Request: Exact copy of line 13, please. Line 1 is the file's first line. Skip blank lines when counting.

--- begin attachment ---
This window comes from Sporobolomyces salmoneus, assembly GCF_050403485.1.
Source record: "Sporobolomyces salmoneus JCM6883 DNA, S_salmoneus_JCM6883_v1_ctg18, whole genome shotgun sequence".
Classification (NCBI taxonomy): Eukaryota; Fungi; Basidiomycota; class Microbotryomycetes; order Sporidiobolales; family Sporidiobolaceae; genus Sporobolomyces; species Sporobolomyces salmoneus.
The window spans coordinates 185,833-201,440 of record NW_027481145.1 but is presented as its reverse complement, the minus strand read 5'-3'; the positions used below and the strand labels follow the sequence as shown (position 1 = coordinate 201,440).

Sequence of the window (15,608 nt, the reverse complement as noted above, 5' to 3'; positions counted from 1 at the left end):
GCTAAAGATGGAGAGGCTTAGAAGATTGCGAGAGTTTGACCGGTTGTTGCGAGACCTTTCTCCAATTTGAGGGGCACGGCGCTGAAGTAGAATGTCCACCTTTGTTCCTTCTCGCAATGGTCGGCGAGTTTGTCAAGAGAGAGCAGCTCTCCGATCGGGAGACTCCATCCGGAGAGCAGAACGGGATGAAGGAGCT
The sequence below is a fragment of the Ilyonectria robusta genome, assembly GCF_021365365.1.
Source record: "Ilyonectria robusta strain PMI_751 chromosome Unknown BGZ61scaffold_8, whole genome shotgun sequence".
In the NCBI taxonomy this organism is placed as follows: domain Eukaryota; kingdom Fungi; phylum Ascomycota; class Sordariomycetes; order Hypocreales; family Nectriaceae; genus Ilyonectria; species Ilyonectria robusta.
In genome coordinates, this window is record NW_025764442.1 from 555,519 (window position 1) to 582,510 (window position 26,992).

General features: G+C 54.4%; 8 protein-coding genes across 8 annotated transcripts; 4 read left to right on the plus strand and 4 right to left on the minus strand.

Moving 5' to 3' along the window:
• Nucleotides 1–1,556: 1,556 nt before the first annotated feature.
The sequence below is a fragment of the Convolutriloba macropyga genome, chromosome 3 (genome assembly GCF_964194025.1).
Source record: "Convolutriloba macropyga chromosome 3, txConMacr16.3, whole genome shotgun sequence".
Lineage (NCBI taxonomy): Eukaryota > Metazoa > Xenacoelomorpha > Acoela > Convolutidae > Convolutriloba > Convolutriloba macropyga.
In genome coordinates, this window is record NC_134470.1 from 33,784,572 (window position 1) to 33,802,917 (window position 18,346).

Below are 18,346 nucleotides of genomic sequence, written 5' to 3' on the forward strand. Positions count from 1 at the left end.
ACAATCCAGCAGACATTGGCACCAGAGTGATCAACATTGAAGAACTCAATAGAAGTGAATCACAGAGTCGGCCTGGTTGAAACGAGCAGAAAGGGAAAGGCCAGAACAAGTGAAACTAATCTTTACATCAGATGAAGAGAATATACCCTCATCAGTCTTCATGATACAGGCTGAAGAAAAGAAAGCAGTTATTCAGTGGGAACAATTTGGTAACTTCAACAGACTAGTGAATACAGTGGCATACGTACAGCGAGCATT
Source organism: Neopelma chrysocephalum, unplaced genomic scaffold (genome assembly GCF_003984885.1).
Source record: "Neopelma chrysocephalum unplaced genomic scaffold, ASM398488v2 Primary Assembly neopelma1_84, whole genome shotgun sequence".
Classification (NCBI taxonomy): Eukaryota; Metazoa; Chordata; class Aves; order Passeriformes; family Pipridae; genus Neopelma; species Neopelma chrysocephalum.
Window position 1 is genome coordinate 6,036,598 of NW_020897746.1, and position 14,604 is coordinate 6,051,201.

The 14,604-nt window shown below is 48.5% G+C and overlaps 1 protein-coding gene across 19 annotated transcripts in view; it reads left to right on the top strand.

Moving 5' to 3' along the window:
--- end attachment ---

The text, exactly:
• Nucleotides 1–1,556: 1,556 nt before the first annotated feature.